During midlife typically we are burdened by taking care of children and parents. We are faced with loss — loss of youth, previous roles and opportunities. Midlife transition often is associated with a shift in our sense of time, leading us to reflect on our lives so far, decisions we’ve made, and the future. Midlife transition does not have to involve calamity, but for some people it turns into a crisis.

Midlife crises can occur in both men and women, but take a particular form in men facing identity crises, often spilling into family life. Men in midlife crises feel hopelessly trapped in an identity or lifestyle they experience as constraining, fueled by an acute awareness of time passing. Finding themselves in a life that feels empty and inauthentic, they feel pressure to break out, and may desperately grasp at a chance for vitality and pleasure.

So, what is a Midlife Crises exactly?

Those… going through a midlife crisis are struggling with their own mortality, confidence, identity, and accomplishments thus far in life. A midlife crisis usually occurs between the ages of 45-55 and can lead to depression, remorse, and/or anxiety, as well as cause the individual to potentially make drastic changes to their current lifestyle. In today’s demanding and fast changing world, especially with the constant pressure from social media we expose ourselves to every day, it is possible for some men to experience a midlife crisis from as early as 35.

You’re making unusual choices.

Men may go through a “teenage-like rebellion” at this point in their lives, says Boston psychologist Lynn Margolies, PhD. “A sure sign you may be in a midlife crisis is if you are feeling trapped and very tempted to act out in ways that will blow up your life,” she says. These may include:

  • Drinking more.
  • Having an affair.
  • Leaving your family.
  • Feeling that your life no longer fits you.
  • You’re more concerned about your appearance.
  • You feel more desire for excitement and thrills.

Navigating Your Midlife Issues.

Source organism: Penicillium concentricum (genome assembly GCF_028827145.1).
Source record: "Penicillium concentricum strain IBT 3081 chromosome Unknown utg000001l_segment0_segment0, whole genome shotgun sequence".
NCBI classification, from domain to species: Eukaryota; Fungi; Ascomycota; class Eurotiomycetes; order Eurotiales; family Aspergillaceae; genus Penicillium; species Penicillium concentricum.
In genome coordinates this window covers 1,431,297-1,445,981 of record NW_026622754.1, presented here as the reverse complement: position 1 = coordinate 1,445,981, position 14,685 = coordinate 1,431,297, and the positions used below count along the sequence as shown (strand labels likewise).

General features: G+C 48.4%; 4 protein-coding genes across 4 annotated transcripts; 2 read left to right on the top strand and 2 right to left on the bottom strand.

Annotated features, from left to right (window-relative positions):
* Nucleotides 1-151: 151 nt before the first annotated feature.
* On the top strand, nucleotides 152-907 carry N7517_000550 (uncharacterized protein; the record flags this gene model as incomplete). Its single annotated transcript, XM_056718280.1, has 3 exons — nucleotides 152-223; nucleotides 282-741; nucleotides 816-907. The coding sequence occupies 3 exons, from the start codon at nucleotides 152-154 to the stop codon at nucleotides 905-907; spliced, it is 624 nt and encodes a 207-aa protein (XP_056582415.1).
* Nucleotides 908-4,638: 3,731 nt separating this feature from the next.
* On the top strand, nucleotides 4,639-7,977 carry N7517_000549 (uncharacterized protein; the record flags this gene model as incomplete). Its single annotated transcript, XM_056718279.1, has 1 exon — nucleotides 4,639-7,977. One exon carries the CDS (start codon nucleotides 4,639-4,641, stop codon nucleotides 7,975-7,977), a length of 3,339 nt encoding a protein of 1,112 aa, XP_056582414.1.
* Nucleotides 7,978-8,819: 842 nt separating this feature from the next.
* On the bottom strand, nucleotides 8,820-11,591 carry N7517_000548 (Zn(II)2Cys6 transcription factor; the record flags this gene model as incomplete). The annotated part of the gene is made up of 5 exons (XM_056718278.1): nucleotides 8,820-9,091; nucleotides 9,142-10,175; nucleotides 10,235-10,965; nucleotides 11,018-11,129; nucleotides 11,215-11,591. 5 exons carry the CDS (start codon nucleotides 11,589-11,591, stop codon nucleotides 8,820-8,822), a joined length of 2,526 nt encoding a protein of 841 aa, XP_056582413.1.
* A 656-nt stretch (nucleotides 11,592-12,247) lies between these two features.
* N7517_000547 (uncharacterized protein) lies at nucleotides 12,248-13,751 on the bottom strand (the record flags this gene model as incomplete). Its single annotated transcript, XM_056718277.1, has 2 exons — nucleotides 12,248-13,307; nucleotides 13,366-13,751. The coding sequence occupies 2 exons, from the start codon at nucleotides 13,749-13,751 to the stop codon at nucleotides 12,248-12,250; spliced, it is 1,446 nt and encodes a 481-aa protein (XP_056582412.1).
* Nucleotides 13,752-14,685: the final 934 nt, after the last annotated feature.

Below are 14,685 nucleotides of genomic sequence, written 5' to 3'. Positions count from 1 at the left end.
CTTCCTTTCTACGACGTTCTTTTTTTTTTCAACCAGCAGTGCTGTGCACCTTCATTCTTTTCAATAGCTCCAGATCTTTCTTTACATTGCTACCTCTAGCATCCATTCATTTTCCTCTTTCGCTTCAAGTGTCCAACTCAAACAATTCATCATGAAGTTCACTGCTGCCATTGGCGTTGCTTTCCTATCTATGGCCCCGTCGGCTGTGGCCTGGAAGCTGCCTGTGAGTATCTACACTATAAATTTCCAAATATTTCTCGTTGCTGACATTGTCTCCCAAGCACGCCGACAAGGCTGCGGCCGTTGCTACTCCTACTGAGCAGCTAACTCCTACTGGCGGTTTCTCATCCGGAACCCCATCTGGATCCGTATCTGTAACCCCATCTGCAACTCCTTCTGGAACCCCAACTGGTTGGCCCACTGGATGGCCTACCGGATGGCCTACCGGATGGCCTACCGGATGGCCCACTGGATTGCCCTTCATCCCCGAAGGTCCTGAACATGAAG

A midlife crisis can lead to “growth or destruction” for men. You can look for the causes of the unhappiness you feel, then make thoughtful decisions to address them. That’s growth.

On the other hand, making impulsive decisions, like trading in your familiar life for a relationship with a younger partner that quickly ends, or buying a car you can’t afford, leads to destruction.

 

During this season of your life, be sure to:

 

  • Remember that your feelings are not commands. Just because you feel like you have to escape your home, job, or marriage, doesn’t mean you have to actually do These feelings may indeed point to problems that need solving. But they may also fade or change over time.
  • Be thankful for the good things. Take time to be grateful for the parts of your life that make you happy. Ask yourself how you’d feel if you took an action that caused you to lose them.
  • Talk it over. Before you make major decisions, discuss them with someone whose advice you’ll trust. A friend, pastor, or a coaching professional can help give you guidance and self-introspection, on whether you’re making wise choices.
  • Ask whether your wishes are realistic. Men make plenty of successful changes in their 40s and beyond: Going back to college, traveling the world, or starting their own business. Just make sure your new goals are practical, and within your grasp.
  • Avoid shaking up your loved ones. Consciously think about your actions and realize that you may not need to blow up your life to be happy. But if it needs to be dismantled, then doing so thoughtfully will be less destructive to the people around you, and yourself in the future.

Sometimes having a midlife career crisis, may be exactly what you need!

It is the push you need to re-evaluate:

  • Where you are.
  • What’s working at work, and what isn’t.
  • Who you’ve become.
  • Who you want to be.
  • What’s important to you now.
  • What it is now that will bring you happiness, joy, fulfilment, contentment?
  • How you can bring that into your life.

The trouble is it’s really difficult to know where to even start when you’re feeling like this and you still have to pretend that you’re not feeling lost. Making it look like everything’s fine and you are on top of your game. A transformation coach can help you find this part of yourself that you long to re-connect with.

While life is really short, you probably have another 20 years or more before you can retire!